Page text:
Redness and Rosacea Explained

Redness can affect everyone although is more common on those with fairer skin tones and/or those who are a little older. It’s one of my personal concerns and appears, as it does with many, on my cheeks.

What it is

Redness of the skin is exactly that: red, inflamed colouration on the skin. As well as looking red and inflamed, it can often feel irritated, hot, prickly and sensitive. Redness can either be occasional or persistent but should always be treated in the same way. Redness, although not exclusively so, is a presenting symptom of Rosacea. There are other causes and if you’re concerned, it’s always best to consult with your GP and seek a referral to a dermatologist.

Why it happens

Redness occurs when the skin becomes damaged and capillaries burst. The capillaries then heal and are larger and closer to the surface of the skin than they were before. As the blood flows through the capillaries, it’s more visible. This blood flow gives the feeling of heat, prickliness and sensitivity. The surrounding skin becomes dryer however the capillaries are inflamed and irritated by oil.

The cause of redness can either be genetic, environmental or diet. I’ve had flushed cheeks since I was a toddler and therefore like many, it’s hereditary. Redness can also be caused by sun damage or drinking alcohol, which increases the blood pressure and leads to more burst capillaries. A common symptom of alcohol abuse can be seen in the nose which can become very red and inflamed.

Rosacea

Rosacea, as well as presenting the symptoms described above, can also create under the skin spots. These spots are known as papules and are a collection of white blood cells under the skin that are due to the increased blood flow. They aren’t spots that can be squeezed out of the skin without the use of special tools.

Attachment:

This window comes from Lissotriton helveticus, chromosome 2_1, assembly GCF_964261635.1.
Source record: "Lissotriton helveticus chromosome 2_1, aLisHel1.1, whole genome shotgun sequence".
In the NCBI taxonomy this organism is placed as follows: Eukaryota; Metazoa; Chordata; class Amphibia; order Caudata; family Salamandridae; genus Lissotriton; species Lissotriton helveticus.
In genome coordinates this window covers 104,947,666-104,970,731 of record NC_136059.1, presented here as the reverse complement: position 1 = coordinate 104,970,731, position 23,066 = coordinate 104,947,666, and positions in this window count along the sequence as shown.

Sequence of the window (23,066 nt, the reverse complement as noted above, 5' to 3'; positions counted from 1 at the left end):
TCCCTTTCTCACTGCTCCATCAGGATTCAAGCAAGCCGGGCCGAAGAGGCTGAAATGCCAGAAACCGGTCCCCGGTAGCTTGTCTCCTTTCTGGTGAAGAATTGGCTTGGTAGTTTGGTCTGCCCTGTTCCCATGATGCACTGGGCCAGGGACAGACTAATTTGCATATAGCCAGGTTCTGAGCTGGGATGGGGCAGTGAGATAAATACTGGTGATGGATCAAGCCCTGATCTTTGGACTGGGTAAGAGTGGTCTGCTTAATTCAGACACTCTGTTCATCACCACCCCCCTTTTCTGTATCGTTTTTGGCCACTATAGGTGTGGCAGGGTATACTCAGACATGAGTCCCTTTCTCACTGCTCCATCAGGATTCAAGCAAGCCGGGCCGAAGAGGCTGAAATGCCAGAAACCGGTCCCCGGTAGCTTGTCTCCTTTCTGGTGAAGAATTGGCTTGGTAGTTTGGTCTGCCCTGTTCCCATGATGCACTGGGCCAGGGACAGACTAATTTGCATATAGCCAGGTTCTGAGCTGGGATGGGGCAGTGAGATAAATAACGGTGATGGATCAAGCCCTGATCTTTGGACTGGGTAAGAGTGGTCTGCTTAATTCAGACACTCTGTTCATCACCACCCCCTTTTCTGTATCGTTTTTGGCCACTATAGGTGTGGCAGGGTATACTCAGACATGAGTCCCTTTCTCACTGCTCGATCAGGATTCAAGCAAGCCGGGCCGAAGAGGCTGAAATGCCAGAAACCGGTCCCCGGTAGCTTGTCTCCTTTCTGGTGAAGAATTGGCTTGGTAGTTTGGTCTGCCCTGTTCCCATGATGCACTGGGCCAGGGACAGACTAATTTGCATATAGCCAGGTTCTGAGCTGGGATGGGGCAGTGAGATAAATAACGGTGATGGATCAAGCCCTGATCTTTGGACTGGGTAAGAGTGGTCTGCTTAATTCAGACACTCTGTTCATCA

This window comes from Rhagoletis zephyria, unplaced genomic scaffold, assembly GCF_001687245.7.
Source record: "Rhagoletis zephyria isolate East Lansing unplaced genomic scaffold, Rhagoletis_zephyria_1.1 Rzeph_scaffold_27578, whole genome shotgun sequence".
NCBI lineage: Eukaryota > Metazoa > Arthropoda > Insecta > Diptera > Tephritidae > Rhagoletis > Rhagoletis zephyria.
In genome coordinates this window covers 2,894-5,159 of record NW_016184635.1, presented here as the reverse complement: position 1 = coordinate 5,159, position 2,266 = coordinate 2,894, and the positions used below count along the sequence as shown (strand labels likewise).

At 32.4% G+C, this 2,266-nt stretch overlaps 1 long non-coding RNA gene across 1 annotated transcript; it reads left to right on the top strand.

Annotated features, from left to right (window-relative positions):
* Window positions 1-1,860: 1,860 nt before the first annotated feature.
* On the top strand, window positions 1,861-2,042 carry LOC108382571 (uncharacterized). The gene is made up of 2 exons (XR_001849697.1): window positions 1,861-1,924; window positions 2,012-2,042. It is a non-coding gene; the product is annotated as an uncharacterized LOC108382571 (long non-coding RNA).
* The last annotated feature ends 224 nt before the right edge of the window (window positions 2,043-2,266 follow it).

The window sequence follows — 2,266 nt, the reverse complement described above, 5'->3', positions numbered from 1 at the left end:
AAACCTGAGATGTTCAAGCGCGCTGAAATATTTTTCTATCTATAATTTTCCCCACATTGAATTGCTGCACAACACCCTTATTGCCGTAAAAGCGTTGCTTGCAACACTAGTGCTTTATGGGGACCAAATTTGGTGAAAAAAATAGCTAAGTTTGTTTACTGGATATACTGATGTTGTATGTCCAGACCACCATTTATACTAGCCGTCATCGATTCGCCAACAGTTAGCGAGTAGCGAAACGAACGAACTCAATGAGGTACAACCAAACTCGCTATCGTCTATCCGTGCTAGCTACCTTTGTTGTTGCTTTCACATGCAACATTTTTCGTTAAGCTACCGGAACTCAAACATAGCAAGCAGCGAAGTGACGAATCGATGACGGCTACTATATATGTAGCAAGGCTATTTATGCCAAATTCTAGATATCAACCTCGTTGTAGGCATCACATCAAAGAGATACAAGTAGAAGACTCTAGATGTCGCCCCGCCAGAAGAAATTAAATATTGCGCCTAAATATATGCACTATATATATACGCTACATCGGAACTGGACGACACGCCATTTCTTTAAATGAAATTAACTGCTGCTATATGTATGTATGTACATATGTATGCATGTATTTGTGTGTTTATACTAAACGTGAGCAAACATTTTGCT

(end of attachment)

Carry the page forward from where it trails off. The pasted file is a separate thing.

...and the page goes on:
How to treat it

Moisturise

This is a tough one and finding the right products is the key. Although the redness causes dryness and often depletes oil levels in the skin, it also reacts when you use products containing oil. I know right!

So, look for products that have a water base and contain fatty-acid, but oil-free ingredients such as shea butter (not in oil form) which has fabulous healing and soothing properties. Also actives such as red-algae extract, aiding in skin repair, as well as caffeine, a powerful anti-inflammatory. Make sure the products you use are hypoallergenic and fragrance free; removing any possible extra irritants.

Exfoliate

Don’t be alarmed by the title. Yes, you should exfoliate, but my word you need to be so ultra-gentle. Don’t use any manual exfoliators (beaded and grained) as these will only help to further stimulate blood flow to the skin’s surface. Instead, use very, very gentle chemical exfoliation but then immediately replenish any lost moisture. This should only be done a maximum of once a day, but depending on the severity of your concern, possibly less.

Professional Treatments

I’m not going to go into too much depth with this as the treatment route will differ depending on the nature and severity of your concern. Instead, book in with a reputable skin clinic where they’ll do a thorough skin analysis and recommend an appropriate treatment course. For many, this is often the best route.

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